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Middle College ranks high in state for education help
Thursday, October 25, 2012
By PAUL COLLINS - Bulletin Staff Writer
Patrick Henry Community College’s Middle College is among the top three in the state in terms of those enrolled in post-secondary education.
Greg Hodges, PHCC’s dean of developmental education and transitional programs, gave a report about Middle College at the PHCC Board meeting Monday.
According to the college website, Middle College is a college-entry and career development program offered to people aged 18 to 26 who have not completed high school. Middle College allows students to obtain their GEDs and receive academic and career readiness training on the campus of PHCC.
Since the program’s inception in January 2010, 152 students enrolled in Middle College, of whom 109 obtained GEDs, 80 obtained career ready certificates, and 56 enrolled in post-secondary education, according to Hodges and Kris Landrum PHCC’s public relations and marketing manager.
Hodges also gave the PHCC Board reports on the Great Expectations program and the Pregnant and Parenting Peer Liaison (3PL) program.
Great Expectations (GE) serves foster care and former foster care youths, primarily ages 17-24. It assists youths in career assessment, goal setting, education and training, life skills, preparation for employment, tutoring, mentoring, case management, and job placement or further college enrollment, according to a brochure.
In Virginia fewer than 2 percent of foster youths will earn college degrees, compared with 28 percent of the general population. More than 54 percent will become homeless or unstably housed, the brochure says.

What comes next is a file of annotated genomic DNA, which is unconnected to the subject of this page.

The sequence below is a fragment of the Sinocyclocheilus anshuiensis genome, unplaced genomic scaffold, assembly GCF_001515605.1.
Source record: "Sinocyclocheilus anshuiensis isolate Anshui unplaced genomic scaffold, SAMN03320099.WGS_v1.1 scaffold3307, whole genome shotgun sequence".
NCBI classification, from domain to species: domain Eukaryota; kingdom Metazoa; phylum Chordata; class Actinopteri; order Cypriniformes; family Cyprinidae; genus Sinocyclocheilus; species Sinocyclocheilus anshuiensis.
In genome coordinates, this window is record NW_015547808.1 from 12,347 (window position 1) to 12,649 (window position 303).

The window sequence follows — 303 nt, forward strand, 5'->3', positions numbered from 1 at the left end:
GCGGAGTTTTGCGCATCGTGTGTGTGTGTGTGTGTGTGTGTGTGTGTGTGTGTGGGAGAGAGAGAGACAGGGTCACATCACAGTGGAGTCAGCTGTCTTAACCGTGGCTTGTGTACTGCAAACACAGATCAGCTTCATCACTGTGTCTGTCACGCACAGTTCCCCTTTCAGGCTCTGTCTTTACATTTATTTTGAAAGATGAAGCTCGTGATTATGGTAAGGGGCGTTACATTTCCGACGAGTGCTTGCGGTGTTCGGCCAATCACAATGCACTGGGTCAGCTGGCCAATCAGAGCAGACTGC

“We currently have 63 students participating in the (PHCC) program. Our main goal is to ensure students are successful as they prepare to leave the foster care system and self-sustain,” a handout presented to the board states. “We have had two post-secondary graduates. We currently have students enrolled at PHCC, Averett, Radford and Old Dominion University. Currently, we have 43 percent enrolled in college. Other GE participants are enrolled in the Middle College GED program and local high schools, preparing to enter PHCC upon completion of their secondary education,” the handout states.
It listed these challenges: transportation issues being a barrier for some students to get to classes, lack of funding for emergency use or incentives for academic achievement, and lack of housing assistance and/or shelters.
In response to a question at the board meeting, Hodges said Great Expectations also can work with children in middle and high schools younger than age 17.
As for the 3PL program, a March 27 news release on the PHCC website said that PHCC was one of six schools in the Virginia Community College System selected to participate in the 3PL program, funded through a grant received by the Virginia Department of Health. It is a program for pregnant and parenting students. Jan Harrison, a former social worker with the Department of Social Services, assumed her duties as 3PL coordinator on March 5, the release stated.
It said the program aims to “strengthen the academic achievement of pregnant and parenting students ..., resulting in an increase in the rates of retention, graduation, transfer to four-year institutions, and/or attainment of a work-force credential by connecting students to educational services, health services, social services and counseling or support services for sexual assault, domestic violence or stalking,” according to grant documents.
Hodges said in the PHCC board meeting and in an interview that 3PL is a three-year program, with funding from the Virginia Department of Health.